Wissam Berou came to Australia in 2016 from the war-torn Syrian province of Homs.
But despite the 46-year-old’s extensive dressmaking qualifications and experience in her home country, finding a job was difficult.
“I gained experience working in Syria, and the work was very nice. But here the machines are different and the procedures are different,” she told SBS News.
Only 18 months ago she found her first job in Australia as a sewing technician at The Social Outfit.
The Sydney-based fashion label produces women’s clothing in what it says is an ethical and sustainable way and sells items from its shop in the suburb of Newtown.
The not-for-profit offers free, professional training to new migrants, employs dressmakers who are refugees and utilises fabric donated by fashion brands that would otherwise end up in the landfill.
Established five years ago, the not-for-profit enterprise was created to help those on protection visas and has since provided opportunities to 24 refugees.
“We make beautiful ethical fashion. Our clothes tell positive stories of women’s empowerment and integration, of collaboration and creativity,” the company’s new CEO Camilla Schippa said.
“These are clothes customers can be proud to wear, coupling both social and environmental impacts.”
Ms Schippa said 90 per cent of the refugees they have supported have already permanently transitioned into the workforce.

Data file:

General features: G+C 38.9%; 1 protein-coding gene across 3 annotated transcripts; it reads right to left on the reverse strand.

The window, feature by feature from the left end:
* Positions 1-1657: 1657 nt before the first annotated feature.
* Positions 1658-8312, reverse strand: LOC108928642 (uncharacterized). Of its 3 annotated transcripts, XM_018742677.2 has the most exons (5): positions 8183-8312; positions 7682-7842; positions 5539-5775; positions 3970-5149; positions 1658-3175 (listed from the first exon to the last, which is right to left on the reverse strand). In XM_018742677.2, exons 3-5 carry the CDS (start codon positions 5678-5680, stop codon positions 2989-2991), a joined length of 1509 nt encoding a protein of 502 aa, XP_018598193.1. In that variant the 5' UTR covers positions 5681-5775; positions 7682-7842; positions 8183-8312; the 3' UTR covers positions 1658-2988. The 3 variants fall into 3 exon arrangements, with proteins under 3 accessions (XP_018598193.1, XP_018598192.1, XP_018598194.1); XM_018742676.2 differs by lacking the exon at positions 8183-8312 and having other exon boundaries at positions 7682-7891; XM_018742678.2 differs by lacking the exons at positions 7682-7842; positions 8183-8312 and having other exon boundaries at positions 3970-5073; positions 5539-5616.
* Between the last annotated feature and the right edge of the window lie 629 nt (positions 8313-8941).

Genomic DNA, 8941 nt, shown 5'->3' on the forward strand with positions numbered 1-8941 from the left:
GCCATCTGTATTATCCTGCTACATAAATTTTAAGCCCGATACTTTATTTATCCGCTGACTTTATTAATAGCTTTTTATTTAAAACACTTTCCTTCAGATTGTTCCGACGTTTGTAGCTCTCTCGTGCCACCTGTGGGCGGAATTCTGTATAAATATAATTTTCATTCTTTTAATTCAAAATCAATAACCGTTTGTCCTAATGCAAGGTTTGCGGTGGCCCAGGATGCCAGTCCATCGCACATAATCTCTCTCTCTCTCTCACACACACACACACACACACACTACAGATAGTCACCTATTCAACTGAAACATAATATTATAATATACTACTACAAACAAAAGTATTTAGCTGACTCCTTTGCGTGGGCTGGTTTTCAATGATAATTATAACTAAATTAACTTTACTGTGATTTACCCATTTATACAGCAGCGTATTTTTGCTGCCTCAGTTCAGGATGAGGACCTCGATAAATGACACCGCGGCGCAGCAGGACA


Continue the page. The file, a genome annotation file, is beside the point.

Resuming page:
“We build on refugee women’s existing skills and teach them new ones. The clothes are all made here, in our Newtown workroom, right above our store.”
According to 2016 census data cited by migrant and refugee women’s coalition the Harmony Alliance, “migrant and refugee women are overrepresented in insecure, inconsistent, and precarious employment situations and there is a high rate of women with no income or with low income within this cohort”.
Ms Schippa said only 20 per cent of refugee women living in Australia are in the workforce.
Language barriers and social isolation are among the factors preventing them from being able to join the workforce and previous local work experience is often a decisive factor in a candidate appealing to Australian employers.
While for Ms Berou the ultimate goal is to have her own business like the one she ran in Syria, other workers become part of the fabric of The Social Outfit.
“It started as a part-time job and later on, because of my experience, I became a full-time employee,” says Naw Esther Han.
The mother-of-seven arrived in Australia 22 years ago from Burma, now known as Myanmar, but only managed to find her first Australian job six years ago.
She is now a senior sewing technician at the Social Outfit, supervising the production of clothes.
“My goal is to strengthen the business model,” Ms Schippa said.
“Further develop it so that we can have other forms of The Social Outfit not only in other places around Australia but also internationally.”